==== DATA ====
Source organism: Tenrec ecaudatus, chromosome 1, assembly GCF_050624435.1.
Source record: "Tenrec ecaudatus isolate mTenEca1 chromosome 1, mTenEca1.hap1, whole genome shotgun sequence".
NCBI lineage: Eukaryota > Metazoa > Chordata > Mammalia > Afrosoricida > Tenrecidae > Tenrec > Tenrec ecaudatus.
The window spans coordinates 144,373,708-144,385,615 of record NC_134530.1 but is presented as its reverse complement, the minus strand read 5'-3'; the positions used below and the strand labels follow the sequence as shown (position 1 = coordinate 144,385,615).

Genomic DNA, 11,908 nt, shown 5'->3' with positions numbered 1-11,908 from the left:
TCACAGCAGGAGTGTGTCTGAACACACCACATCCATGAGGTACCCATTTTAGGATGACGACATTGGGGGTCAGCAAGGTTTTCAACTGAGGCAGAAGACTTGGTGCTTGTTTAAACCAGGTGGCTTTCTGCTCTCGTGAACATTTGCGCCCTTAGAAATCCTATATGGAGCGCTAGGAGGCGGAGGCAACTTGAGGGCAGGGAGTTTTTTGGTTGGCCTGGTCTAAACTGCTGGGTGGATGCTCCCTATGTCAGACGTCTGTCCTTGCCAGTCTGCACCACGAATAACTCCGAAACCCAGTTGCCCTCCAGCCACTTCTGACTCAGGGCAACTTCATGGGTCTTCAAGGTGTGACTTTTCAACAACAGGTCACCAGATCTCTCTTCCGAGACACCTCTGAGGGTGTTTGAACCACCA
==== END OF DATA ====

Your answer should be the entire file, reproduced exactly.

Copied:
Source organism: Tenrec ecaudatus, chromosome 1, assembly GCF_050624435.1.
Source record: "Tenrec ecaudatus isolate mTenEca1 chromosome 1, mTenEca1.hap1, whole genome shotgun sequence".
NCBI lineage: Eukaryota > Metazoa > Chordata > Mammalia > Afrosoricida > Tenrecidae > Tenrec > Tenrec ecaudatus.
The window spans coordinates 144,373,708-144,385,615 of record NC_134530.1 but is presented as its reverse complement, the minus strand read 5'-3'; the positions used below and the strand labels follow the sequence as shown (position 1 = coordinate 144,385,615).

Genomic DNA, 11,908 nt, shown 5'->3' with positions numbered 1-11,908 from the left:
TCACAGCAGGAGTGTGTCTGAACACACCACATCCATGAGGTACCCATTTTAGGATGACGACATTGGGGGTCAGCAAGGTTTTCAACTGAGGCAGAAGACTTGGTGCTTGTTTAAACCAGGTGGCTTTCTGCTCTCGTGAACATTTGCGCCCTTAGAAATCCTATATGGAGCGCTAGGAGGCGGAGGCAACTTGAGGGCAGGGAGTTTTTTGGTTGGCCTGGTCTAAACTGCTGGGTGGATGCTCCCTATGTCAGACGTCTGTCCTTGCCAGTCTGCACCACGAATAACTCCGAAACCCAGTTGCCCTCCAGCCACTTCTGACTCAGGGCAACTTCATGGGTCTTCAAGGTGTGACTTTTCAACAACAGGTCACCAGATCTCTCTTCCGAGACACCTCTGAGGGTGTTTGAACCACCA